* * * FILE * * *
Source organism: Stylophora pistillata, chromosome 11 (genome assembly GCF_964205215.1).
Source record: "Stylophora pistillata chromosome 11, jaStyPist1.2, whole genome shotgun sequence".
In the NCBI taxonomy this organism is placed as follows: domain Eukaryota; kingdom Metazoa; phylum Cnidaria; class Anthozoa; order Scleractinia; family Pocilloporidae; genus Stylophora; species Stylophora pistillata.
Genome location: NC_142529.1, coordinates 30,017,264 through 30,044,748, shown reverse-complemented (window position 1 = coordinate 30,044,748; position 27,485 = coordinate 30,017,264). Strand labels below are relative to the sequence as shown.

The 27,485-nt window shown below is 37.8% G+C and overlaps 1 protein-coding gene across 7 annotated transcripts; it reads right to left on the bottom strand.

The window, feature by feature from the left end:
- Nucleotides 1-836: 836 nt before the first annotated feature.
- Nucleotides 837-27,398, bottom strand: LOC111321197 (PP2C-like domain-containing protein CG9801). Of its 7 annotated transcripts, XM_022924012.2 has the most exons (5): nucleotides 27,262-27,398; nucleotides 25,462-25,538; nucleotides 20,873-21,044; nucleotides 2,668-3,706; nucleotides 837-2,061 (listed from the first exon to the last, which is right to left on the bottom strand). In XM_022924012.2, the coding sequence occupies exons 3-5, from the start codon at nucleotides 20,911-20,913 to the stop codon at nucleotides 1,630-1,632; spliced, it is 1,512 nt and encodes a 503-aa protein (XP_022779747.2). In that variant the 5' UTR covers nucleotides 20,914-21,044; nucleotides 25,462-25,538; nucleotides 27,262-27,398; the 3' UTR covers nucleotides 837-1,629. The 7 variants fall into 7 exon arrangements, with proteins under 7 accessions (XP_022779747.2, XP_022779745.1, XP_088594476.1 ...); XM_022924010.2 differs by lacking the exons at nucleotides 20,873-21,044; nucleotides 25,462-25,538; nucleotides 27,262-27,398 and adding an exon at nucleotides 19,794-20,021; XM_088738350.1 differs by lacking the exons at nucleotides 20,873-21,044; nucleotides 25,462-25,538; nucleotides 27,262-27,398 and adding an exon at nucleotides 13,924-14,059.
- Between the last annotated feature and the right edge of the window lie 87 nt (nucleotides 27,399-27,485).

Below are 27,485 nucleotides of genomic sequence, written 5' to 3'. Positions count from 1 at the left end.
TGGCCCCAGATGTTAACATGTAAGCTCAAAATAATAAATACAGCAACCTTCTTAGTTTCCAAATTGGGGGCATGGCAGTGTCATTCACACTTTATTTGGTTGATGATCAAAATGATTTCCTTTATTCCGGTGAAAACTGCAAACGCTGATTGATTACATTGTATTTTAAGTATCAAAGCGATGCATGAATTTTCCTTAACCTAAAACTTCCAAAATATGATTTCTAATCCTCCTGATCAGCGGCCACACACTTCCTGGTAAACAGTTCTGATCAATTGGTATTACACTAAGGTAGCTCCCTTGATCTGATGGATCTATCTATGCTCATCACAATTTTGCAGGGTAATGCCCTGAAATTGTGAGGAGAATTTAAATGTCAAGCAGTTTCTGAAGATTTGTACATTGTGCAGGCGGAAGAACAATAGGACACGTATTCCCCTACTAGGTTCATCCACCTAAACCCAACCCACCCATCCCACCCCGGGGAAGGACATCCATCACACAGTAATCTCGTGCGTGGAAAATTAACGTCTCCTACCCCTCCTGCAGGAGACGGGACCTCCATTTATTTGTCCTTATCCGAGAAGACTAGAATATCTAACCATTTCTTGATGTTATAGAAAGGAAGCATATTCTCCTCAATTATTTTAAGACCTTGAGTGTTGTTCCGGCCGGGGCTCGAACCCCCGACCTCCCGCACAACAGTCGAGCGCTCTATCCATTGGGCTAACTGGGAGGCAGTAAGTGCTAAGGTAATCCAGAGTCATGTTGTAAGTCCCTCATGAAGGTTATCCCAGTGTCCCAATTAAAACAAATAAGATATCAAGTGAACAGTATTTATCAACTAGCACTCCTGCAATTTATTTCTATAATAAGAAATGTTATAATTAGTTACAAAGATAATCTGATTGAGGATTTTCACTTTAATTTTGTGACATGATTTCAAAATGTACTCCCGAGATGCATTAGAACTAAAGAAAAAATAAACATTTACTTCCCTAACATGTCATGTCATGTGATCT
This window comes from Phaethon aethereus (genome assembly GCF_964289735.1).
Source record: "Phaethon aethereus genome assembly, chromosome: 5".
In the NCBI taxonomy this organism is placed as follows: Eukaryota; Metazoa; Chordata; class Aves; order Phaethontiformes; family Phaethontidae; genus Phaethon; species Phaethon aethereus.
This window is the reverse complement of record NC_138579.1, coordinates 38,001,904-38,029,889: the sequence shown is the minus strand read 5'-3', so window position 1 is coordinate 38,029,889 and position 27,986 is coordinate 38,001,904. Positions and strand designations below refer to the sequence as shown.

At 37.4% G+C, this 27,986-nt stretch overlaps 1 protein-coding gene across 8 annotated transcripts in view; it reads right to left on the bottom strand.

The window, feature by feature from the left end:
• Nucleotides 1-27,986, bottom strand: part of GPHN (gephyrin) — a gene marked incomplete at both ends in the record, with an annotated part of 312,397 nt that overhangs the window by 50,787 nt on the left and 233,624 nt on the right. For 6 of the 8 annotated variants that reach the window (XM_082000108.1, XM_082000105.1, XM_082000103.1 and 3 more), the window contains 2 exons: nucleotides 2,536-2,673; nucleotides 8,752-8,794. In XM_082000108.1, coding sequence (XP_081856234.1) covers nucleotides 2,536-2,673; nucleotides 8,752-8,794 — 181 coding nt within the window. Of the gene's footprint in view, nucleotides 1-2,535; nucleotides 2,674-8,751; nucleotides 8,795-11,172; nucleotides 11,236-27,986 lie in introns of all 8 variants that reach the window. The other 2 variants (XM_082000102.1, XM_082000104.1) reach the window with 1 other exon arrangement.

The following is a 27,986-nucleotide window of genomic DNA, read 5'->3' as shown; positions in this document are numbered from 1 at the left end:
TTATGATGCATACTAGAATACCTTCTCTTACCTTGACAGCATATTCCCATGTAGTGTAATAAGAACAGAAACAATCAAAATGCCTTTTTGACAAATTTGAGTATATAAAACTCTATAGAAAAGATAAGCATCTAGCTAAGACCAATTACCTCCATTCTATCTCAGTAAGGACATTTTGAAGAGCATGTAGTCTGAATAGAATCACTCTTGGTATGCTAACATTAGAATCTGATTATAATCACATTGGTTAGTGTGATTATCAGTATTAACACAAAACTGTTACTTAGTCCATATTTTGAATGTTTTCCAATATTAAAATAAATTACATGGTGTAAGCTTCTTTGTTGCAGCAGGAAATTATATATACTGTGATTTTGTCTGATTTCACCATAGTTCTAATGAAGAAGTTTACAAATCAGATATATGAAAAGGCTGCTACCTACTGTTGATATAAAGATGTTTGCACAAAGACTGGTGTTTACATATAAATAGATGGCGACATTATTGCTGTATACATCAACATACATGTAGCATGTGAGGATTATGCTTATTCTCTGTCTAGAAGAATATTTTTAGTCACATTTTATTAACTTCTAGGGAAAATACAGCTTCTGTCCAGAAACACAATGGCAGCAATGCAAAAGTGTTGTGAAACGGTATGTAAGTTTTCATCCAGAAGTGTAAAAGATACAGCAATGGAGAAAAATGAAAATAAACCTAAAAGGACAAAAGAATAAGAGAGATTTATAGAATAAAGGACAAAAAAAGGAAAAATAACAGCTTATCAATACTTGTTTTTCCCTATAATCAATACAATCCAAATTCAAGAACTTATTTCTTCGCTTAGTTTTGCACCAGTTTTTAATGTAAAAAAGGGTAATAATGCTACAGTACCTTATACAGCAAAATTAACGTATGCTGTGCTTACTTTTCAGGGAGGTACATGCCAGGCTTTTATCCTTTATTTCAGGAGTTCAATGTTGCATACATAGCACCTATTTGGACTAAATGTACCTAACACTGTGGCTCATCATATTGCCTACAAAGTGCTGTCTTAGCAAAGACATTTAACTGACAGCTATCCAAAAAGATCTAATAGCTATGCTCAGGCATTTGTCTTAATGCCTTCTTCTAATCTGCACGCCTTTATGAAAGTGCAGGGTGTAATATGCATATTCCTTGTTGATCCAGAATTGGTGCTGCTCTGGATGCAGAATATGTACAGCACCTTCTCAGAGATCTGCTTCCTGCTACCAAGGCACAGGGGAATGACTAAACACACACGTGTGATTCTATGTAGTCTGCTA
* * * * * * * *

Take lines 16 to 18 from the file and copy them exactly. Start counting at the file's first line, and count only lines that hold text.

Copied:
At 37.4% G+C, this 27,986-nt stretch overlaps 1 protein-coding gene across 8 annotated transcripts in view; it reads right to left on the bottom strand.

The window, feature by feature from the left end:
• Nucleotides 1-27,986, bottom strand: part of GPHN (gephyrin) — a gene marked incomplete at both ends in the record, with an annotated part of 312,397 nt that overhangs the window by 50,787 nt on the left and 233,624 nt on the right. For 6 of the 8 annotated variants that reach the window (XM_082000108.1, XM_082000105.1, XM_082000103.1 and 3 more), the window contains 2 exons: nucleotides 2,536-2,673; nucleotides 8,752-8,794. In XM_082000108.1, coding sequence (XP_081856234.1) covers nucleotides 2,536-2,673; nucleotides 8,752-8,794 — 181 coding nt within the window. Of the gene's footprint in view, nucleotides 1-2,535; nucleotides 2,674-8,751; nucleotides 8,795-11,172; nucleotides 11,236-27,986 lie in introns of all 8 variants that reach the window. The other 2 variants (XM_082000102.1, XM_082000104.1) reach the window with 1 other exon arrangement.